When this principle is applied to politics, the prospect of receiving news from only one point of view runs the risk of polarising our debates still further. The Internet becomes a better tool for demagogues than democrats, for do we really think for ourselves, if the pre-selection process is done for us? We may have more sources of information, a vast number, but do we still have our own consciences? I belong to a generation that remembers what it was like to live without the Internet, cookies or algorithms, when we took decisions in which the conscience of the individual was expected to play a leading part. This is not to suggest that Millennials do not have a conscience, but that when so much of the pre-selection process can be done in advance, it may seem less essential.

Sometimes this quirky and unpredictable phenomenon, for which there is still no biological explanation, changed, or so it seemed at the time, the course of history.

In 1945, to the shock of the world, the British in a general election voted out their inspirational war leader, Winston Churchill, at the height of his fame and elected instead his second-in-command in the wartime coalition, the Labour leader Clement Attlee, with a mandate for social change. It was not just a choice of political leaders or parties but about what kind of country we hoped that Britain would become. Did we share Churchill’s vision for the English-speaking peoples? Were we reformers like William Beveridge, an economist and Liberal MP for Berwick-upon-Tweed, who lost his seat in the 1945 Election and had to be elevated to the House of Lords? Or were we like Willie Gallagher, the Communist MP for West Fife, who thought of democracy as a stage in the class struggle. Tensions ran high. The firebrand Labour MP, Aneurin Bevan, called all Tories ‘vermin’, while the Conservative MP, Robert Boothby, called all Labour supporters ‘scum’.

Nobody in my immediate family was killed in World War II, although a family friend, Bill Blenko, a rear gunner who stayed with us in Cheltenham, died in the Battle of Britain. World War I took a greater toll. My father’s brother, Harry, was blown up in the trenches; another died from gas poisoning. My mother’s eldest brother, Percy, whom she adored, was killed within days of the Armistice in 1918. To the end of her life, she would murmur, ‘How Percy would have loved this!’ when she listened to music.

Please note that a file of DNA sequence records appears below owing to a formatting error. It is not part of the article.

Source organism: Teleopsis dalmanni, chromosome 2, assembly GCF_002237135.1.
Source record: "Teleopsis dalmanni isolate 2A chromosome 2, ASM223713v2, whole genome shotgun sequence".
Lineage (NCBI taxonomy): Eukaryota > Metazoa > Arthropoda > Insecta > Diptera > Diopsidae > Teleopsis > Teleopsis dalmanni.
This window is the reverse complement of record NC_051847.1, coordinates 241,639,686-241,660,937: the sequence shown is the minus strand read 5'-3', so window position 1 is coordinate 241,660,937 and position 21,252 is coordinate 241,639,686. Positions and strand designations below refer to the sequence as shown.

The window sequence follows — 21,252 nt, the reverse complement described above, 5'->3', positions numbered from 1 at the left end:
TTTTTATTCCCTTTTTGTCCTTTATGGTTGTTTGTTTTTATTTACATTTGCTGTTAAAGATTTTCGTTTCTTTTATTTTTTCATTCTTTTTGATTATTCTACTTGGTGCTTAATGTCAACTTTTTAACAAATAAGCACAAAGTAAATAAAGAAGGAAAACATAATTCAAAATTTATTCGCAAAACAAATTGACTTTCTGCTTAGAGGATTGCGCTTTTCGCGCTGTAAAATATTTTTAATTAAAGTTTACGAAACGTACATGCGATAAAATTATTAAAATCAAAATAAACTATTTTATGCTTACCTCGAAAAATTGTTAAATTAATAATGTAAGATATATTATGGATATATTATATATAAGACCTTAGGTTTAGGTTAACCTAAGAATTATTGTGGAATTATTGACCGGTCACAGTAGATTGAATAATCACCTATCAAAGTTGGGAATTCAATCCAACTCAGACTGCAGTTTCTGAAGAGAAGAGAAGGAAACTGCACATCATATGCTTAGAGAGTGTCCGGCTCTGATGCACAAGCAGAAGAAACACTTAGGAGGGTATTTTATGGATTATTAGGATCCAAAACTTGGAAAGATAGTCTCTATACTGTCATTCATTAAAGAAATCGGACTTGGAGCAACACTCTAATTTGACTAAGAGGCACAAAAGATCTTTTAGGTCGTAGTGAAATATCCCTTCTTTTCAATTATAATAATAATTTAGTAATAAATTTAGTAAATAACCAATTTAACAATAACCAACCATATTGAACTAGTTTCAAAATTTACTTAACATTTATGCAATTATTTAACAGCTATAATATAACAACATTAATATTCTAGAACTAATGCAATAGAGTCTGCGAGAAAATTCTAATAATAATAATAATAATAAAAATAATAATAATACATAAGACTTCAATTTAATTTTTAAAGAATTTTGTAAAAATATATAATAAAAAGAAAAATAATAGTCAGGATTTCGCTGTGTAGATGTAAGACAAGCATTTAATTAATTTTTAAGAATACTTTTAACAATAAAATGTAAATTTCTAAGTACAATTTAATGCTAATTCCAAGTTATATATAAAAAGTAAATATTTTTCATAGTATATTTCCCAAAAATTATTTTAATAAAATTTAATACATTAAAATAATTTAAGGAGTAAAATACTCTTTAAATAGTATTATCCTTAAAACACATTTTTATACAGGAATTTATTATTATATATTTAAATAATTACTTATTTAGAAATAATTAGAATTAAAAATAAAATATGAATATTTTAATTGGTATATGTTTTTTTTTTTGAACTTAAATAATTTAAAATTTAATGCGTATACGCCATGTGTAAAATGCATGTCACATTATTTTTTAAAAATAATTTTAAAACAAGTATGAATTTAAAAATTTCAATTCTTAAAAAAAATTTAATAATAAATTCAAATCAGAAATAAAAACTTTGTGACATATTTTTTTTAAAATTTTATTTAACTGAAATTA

From the broad ranks of human misery scattered across Europe by the two World Wars, ours was still a fortunate family. We knew that we were. We were evacuated from the Thames estuary to be out of bombing range from the continent, but my grandparents refused to move. When my grandfather died in 1943, we returned for his funeral, passing through a gutted London and I saw an aerial dog-fight. But we lived in the upper three floors of a Regency terraced house, 3 Pittville Lawn, with friends and refugees, in a household which varied from nine to fourteen people. It was always crowded but I can remember my mother, grey-faced, standing by a window as a van passed with a loudspeaker, asking for spare rooms for those bombed out of their homes after a raid on Birmingham. She was weeping, because she could not help them.

In times of war, the worst hardship is to have nothing useful to do. She worked part-time as a hospital nurse. My father set up a factory in a garage to make rubber gloves. They were ceaselessly active, ceaselessly touching wood or keeping their fingers crossed and, when the war was over, they prayed that the spirit of common purpose should not desert them in peacetime, so that, with everyone else, they could build a better future. Above all, nothing like this, no wars, no slavery, no genocide, should ever happen again. My father quoted from his favourite play, King Lear: ‘Never, never, never, never, never’.’

Need to know more?

State of Paralysis analyses the climate of opinion in Britain since the end of World War II. These decades have witnessed revolutionary changes in power, knowledge and global politics. We have seen the rise of the Internet, space travel and the nuclear industries. The old European empires have collapsed, the Cold War has become a distant memory and global warming is posing an additional threat. Would Britain be better equipped to face these challenges on its own or as part of the EU? This was the question posed by the 2016 EU Referendum, but has it been answered?

John Elsom describes how the party political system has broken down, its constitutional implications and how it influences our sense of national identity. He brings to the debate the perspective of a political and cultural commentator who has witnessed at first hand many of the events that now shape our lives.